I doubt very much it will produce a publishable story, any more than the NaNo approach of momentum without direction did. What I hope is that I can take what I learn in this process to my next story and write freely but also guided by a deeper knowledge of structure. Does that make sense?

  5. Lorraine Says:

    I probably should remember but can’t I’m afraid – are you submitting this to the New Writers’ Scheme before subbing? I ask because I was heartily sick of my NWS sub by the time I sent it off and didn’t think it would make publication but the feedback I got not only encouraged me to keep going but gave me tons of targeted advice, specific to me, in a way that boosted me up that learning curve. That ms probably won’t be subbed but I learnt an awful lot that I’m applying to my current WIPs.
    When I was younger I had similar goals to you – to have children and become a published writer (didn’t want to renovate a house but seem to be stuck doing one!). It looks like I’m having to give up on the first goal too so I know where you’re coming from. I also think it’s really, really hard work to take the creative instinct and apply the craft to make it marketable but I’m hoping, with enough hard work, it will be possible for both of us.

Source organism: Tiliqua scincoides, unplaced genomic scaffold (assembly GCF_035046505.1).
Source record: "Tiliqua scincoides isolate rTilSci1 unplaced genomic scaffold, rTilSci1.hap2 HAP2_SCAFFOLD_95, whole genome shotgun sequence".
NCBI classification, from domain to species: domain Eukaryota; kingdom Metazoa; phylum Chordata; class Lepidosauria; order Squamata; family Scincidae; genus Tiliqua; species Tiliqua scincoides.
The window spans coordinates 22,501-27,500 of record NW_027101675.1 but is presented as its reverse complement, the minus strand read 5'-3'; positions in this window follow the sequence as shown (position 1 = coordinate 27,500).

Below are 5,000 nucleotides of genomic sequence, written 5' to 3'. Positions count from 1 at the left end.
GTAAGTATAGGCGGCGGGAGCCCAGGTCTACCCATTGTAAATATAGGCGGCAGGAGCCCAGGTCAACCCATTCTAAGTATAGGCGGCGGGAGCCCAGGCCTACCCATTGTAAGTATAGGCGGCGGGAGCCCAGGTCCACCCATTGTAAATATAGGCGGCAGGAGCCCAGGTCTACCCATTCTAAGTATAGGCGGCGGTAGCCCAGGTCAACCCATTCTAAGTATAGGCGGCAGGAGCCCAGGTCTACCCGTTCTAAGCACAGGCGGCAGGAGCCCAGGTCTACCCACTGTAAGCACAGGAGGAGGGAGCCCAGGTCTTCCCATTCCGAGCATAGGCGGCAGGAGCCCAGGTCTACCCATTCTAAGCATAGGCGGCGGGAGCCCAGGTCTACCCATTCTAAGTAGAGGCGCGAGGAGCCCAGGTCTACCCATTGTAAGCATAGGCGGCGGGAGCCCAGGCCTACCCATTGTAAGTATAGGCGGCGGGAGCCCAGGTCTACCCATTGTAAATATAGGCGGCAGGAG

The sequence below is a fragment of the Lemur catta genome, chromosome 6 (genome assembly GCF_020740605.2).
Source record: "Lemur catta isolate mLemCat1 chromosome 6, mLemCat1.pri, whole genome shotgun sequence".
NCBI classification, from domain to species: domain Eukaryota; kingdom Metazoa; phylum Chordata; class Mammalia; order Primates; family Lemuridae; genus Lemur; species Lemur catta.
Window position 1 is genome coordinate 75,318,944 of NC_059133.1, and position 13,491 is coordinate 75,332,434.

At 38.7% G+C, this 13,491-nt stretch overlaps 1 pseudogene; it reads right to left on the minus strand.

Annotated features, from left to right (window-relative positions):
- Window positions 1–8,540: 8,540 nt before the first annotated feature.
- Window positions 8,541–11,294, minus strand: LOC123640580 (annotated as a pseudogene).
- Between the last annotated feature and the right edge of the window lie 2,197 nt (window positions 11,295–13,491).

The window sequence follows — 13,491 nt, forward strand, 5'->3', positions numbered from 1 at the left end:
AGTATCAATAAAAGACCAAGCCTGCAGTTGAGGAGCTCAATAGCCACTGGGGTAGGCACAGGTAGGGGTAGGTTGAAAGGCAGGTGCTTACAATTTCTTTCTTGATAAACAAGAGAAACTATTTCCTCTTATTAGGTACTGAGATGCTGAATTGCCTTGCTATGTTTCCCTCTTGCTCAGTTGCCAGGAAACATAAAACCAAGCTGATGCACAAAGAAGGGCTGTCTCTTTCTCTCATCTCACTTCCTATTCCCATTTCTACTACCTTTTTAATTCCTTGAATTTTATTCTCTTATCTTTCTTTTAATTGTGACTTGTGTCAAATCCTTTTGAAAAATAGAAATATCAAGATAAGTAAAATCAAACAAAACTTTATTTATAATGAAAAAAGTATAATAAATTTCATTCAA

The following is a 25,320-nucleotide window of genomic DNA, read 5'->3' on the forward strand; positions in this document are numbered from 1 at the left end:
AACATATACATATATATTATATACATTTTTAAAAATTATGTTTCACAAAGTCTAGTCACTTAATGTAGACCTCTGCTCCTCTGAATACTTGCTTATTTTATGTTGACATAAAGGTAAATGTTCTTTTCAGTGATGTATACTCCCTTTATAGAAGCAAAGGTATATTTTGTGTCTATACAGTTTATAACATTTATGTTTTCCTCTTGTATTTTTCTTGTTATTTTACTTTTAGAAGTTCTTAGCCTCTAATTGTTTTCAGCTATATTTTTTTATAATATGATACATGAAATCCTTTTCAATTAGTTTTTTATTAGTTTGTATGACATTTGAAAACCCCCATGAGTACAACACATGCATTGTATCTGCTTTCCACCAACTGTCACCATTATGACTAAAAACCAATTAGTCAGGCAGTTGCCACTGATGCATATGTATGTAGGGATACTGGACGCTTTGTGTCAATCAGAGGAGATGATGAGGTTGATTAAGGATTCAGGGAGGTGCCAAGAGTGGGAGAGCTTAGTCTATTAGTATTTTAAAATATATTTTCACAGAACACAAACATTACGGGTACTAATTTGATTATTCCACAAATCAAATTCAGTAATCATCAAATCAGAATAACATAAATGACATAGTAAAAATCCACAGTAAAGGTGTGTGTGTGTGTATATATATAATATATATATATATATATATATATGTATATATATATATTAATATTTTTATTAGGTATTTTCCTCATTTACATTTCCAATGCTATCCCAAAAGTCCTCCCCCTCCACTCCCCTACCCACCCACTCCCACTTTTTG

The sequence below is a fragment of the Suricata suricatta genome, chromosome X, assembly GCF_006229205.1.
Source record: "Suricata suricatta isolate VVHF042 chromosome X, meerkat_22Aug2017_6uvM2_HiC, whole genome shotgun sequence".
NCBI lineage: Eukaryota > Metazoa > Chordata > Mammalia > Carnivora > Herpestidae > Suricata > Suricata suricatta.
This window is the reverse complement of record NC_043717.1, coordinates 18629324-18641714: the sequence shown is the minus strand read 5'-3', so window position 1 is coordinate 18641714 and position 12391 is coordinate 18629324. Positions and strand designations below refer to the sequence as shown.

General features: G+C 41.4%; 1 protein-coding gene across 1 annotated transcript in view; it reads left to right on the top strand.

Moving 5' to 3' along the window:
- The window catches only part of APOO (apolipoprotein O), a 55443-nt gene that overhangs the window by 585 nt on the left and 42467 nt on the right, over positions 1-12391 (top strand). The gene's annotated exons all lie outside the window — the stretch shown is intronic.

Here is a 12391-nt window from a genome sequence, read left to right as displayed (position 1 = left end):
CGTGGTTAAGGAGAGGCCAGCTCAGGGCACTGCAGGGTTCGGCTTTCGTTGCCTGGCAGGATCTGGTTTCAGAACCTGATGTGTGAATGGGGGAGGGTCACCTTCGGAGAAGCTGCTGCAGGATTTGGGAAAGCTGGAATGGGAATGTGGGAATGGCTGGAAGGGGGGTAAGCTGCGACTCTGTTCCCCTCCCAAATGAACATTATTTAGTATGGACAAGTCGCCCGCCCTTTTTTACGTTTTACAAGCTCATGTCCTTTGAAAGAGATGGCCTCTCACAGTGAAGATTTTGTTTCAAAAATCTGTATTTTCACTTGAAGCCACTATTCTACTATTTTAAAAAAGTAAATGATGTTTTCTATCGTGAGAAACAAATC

Have a short break, be nice to yourself, and then get stuck into licking it into shape 🙂

  6. Janet Says:

    “I feel I need to get real understanding of what the elements are that a story needs to have to work. Not in the sense of a formula, but just what makes for a good strong story.”

    You need these two books

    Fire in Fiction by Donald Maass